III.

         Fink asserts that St. Bernard Parish violated the ADA by failing and refusing to accommodate his disability and by retaliating against him for asserting his rights under the ADA.[12] The present motion only challenges Fink's discrimination claim.

         The ADA prohibits employers from discriminating “against a qualified individual on the basis of disability.” 42 U.S.C. § 12112(a). “Discrimination includes failure to make ‘reasonable accommodations to the known physical or mental limitations of an otherwise qualified individual with a disability . . . unless such covered entity can demonstrate that the accommodation would impose an undue hardship.'” Feist v. Louisiana, Dep't of Justice, Office of the Attorney Gen., 730 F.3d 450, 452 (5th Cir. 2013) (quoting § 12112(b)(5)). To succeed on an ADA claim for a failure to accommodate, a plaintiff must prove (1) that he is a qualified individual with a disability, (2) that the disability and its corresponding limitations were known to his employer, and (3) that his employer nevertheless failed to make “reasonable accommodations” for the known limitations. Id.

         “As a threshold requirement in an ADA claim, the plaintiff must, of course, establish that he has a disability.” Waldrip v. General Elec. Co., 325 F.3d 652, 654 (5th Cir. 2003). St. Bernard Parish argues that Fink cannot demonstrate that he was a qualified individual with a disability during the relevant timeframe because there is no evidence he had a disability.[13] The relevant timeframe is the time during which Fink alleges that he was not properly accommodated-from May 2016 until his termination in April 2017.[14]

         The ADA defines a disability as “a physical or mental impairment that substantially limits one or more major life activities of such individual.” § 12102(1)(A). “Major life activities include ‘caring for oneself, performing manual tasks, seeing, hearing, eating, sleeping, walking, standing, lifting, bending, speaking, breathing, learning, reading, concentrating, thinking, communicating, and working.'” Kemp v. Holder, 610 F.3d 231, 235 (5th Cir. 2010). To determine whether Fink met the ADA definition of disabled, the Court applies a three-part test. Waldrip, 325 F.3d at 654. “[The Court] must determine first whether [Fink] ha[d] an ‘impairment,' next whether the activity on which he relies is a ‘major life activity,' and, if so, whether his impairment ‘substantially limit[ed]' that major life activity.” Id. “[T]hese terms need to be interpreted strictly to create a demanding standard for qualifying as disabled.” Id. (quoting Toyota Motor Mfg., Ky., Inc. v. Williams, 534 U.S. 184, 197 (2002)).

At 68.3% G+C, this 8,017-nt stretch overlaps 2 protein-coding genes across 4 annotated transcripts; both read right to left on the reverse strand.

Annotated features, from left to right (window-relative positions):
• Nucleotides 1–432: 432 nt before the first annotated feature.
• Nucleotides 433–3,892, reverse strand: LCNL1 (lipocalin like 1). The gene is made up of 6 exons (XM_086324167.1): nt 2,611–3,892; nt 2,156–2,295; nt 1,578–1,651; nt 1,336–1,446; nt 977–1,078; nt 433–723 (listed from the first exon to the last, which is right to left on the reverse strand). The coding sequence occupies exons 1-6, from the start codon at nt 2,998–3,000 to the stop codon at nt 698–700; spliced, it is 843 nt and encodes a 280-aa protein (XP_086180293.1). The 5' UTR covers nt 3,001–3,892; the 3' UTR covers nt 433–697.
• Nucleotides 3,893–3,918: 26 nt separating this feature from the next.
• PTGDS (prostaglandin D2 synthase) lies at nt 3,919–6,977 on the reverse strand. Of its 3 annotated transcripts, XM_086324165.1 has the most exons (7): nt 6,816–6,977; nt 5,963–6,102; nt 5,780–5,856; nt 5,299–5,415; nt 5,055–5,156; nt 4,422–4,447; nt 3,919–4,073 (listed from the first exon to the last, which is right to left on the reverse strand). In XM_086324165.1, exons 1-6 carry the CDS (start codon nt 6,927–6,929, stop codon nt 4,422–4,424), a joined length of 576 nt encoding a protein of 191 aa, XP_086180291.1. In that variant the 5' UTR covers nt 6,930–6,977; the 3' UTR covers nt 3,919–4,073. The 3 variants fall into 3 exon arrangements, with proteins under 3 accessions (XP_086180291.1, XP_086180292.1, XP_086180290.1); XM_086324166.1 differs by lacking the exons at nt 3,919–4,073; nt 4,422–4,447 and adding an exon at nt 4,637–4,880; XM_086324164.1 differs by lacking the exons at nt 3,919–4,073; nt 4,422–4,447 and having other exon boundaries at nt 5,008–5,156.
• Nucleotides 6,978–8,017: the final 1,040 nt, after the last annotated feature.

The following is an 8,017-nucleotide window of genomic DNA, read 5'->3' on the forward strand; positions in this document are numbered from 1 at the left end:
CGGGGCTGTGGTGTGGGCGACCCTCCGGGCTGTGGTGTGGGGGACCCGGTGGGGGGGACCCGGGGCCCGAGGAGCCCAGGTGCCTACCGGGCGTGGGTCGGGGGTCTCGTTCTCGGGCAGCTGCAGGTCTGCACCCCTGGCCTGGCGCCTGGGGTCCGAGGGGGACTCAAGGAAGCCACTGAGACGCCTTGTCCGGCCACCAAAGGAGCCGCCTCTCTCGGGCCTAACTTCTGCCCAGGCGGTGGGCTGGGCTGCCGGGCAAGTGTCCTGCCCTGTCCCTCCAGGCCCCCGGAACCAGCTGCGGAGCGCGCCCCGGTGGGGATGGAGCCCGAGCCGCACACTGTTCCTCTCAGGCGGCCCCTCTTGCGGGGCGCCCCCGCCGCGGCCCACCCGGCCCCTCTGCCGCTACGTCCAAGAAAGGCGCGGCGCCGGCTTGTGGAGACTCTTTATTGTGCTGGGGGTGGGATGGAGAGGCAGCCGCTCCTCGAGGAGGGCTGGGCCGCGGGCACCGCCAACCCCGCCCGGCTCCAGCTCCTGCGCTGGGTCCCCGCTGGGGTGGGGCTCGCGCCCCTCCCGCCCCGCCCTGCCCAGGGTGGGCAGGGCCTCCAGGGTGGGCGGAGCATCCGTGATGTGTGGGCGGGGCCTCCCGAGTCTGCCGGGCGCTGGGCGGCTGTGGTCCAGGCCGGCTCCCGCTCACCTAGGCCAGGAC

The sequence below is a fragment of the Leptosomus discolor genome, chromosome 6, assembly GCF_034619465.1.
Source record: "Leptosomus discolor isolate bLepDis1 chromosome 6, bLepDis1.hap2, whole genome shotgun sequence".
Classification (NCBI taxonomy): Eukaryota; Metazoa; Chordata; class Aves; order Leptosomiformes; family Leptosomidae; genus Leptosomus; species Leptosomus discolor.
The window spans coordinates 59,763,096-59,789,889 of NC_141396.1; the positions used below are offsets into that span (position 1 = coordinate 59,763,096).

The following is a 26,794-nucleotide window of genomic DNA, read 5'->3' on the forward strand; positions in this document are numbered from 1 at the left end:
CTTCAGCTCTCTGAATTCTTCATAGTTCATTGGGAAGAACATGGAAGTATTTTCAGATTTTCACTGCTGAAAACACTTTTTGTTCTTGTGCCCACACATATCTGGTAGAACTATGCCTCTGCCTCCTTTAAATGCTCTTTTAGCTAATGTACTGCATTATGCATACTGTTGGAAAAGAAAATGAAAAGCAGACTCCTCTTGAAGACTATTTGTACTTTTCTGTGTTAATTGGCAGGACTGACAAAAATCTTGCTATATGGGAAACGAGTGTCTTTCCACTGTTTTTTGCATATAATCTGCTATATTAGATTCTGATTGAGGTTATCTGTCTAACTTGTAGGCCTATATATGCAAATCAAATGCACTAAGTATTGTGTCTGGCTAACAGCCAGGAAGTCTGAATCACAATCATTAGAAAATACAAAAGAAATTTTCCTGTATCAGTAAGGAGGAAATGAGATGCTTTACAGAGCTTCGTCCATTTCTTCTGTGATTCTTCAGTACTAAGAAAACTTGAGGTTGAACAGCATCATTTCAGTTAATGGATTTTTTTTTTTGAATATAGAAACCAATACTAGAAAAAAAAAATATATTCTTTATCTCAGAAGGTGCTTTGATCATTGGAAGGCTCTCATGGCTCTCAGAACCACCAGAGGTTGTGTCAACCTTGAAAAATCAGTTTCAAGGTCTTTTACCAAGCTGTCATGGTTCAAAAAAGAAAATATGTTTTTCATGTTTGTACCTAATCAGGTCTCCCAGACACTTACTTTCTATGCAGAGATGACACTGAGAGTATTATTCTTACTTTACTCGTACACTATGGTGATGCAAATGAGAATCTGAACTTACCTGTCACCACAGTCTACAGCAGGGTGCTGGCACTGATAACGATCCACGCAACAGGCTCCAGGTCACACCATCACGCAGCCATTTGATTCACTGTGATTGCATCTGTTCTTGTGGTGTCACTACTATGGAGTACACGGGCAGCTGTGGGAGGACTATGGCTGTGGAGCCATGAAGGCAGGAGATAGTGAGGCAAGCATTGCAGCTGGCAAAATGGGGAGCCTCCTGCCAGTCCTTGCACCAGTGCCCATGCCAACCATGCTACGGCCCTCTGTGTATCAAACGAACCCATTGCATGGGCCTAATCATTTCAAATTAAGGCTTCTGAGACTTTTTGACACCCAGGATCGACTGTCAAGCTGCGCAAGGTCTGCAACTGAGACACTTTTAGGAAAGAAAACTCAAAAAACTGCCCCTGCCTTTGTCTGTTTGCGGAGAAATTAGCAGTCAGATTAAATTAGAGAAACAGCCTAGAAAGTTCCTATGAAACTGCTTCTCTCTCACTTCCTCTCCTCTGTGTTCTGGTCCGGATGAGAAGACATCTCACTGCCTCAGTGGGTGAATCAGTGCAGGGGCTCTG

After his surgery in May 2015, Dr. Steck approved Fink's return to work. However, Fink was restricted from pulling, pushing, lifting, or carrying more than ten pounds.[15] The only other evidence of a work-related restriction is a memorandum signed by Dr. Steck from March 2016. In the memorandum, Dr. Steck noted that Fink was “doing really well.”[16] Dr. Steck wrote, “The only thing we are going to limit him to [is] working no more than 40 hours per week. He is going to start working out.”[17]

         Fink's alleged impairment is his degenerative disc disease.[18] However, even if degenerative disc disease qualifies as a physical impairment, Fink cannot point to any evidence in the record to establish that his disease substantially limited a major life activity. In fact, he does not specify a major life activity. The only evidence he cites are the restrictions imposed by Dr. Steck and deposition testimony from Dr. Steck, in which he read from a form that Fink completed in November 2016 stating that his pain affected his “[e]njoyment of life, mood, ability to work, sexual activity, [and] ability to perform household duties.”[19] Even assuming that the foregoing activities are major life activities, and accepting Fink's self-reporting as factual, the evidence does not suggest that his disease was “substantially limit[ing].” Waldrip, 325 F.3d at 652; see also Dupre v. Charter Behavioral Health Sys. of Lafayette Inc., 242 F.3d 610, 614 (5th ...